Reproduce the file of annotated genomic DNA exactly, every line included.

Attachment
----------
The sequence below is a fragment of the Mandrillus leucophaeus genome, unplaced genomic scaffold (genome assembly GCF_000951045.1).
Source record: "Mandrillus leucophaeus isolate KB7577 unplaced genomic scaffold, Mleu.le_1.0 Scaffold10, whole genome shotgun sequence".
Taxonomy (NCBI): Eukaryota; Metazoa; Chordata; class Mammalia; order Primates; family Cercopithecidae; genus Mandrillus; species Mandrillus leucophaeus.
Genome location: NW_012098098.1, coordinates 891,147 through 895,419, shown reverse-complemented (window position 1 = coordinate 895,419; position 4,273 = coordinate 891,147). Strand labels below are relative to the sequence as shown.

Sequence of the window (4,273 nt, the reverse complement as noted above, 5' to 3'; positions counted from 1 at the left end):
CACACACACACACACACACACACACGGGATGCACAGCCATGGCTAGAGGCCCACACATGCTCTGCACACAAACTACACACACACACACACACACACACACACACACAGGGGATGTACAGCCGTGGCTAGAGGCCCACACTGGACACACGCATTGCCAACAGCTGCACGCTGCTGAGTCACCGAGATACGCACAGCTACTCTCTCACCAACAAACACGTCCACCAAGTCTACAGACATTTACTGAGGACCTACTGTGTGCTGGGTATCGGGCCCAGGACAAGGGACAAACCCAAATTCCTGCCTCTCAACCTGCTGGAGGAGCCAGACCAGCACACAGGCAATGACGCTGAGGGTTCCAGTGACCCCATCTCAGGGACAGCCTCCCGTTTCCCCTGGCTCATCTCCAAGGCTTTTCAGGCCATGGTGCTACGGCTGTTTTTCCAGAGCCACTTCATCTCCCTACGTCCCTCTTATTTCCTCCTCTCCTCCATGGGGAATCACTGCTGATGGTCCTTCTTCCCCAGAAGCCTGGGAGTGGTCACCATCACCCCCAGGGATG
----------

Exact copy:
The sequence below is a fragment of the Mandrillus leucophaeus genome, unplaced genomic scaffold (genome assembly GCF_000951045.1).
Source record: "Mandrillus leucophaeus isolate KB7577 unplaced genomic scaffold, Mleu.le_1.0 Scaffold10, whole genome shotgun sequence".
Taxonomy (NCBI): Eukaryota; Metazoa; Chordata; class Mammalia; order Primates; family Cercopithecidae; genus Mandrillus; species Mandrillus leucophaeus.
Genome location: NW_012098098.1, coordinates 891,147 through 895,419, shown reverse-complemented (window position 1 = coordinate 895,419; position 4,273 = coordinate 891,147). Strand labels below are relative to the sequence as shown.

Sequence of the window (4,273 nt, the reverse complement as noted above, 5' to 3'; positions counted from 1 at the left end):
CACACACACACACACACACACACACGGGATGCACAGCCATGGCTAGAGGCCCACACATGCTCTGCACACAAACTACACACACACACACACACACACACACACACACAGGGGATGTACAGCCGTGGCTAGAGGCCCACACTGGACACACGCATTGCCAACAGCTGCACGCTGCTGAGTCACCGAGATACGCACAGCTACTCTCTCACCAACAAACACGTCCACCAAGTCTACAGACATTTACTGAGGACCTACTGTGTGCTGGGTATCGGGCCCAGGACAAGGGACAAACCCAAATTCCTGCCTCTCAACCTGCTGGAGGAGCCAGACCAGCACACAGGCAATGACGCTGAGGGTTCCAGTGACCCCATCTCAGGGACAGCCTCCCGTTTCCCCTGGCTCATCTCCAAGGCTTTTCAGGCCATGGTGCTACGGCTGTTTTTCCAGAGCCACTTCATCTCCCTACGTCCCTCTTATTTCCTCCTCTCCTCCATGGGGAATCACTGCTGATGGTCCTTCTTCCCCAGAAGCCTGGGAGTGGTCACCATCACCCCCAGGGATG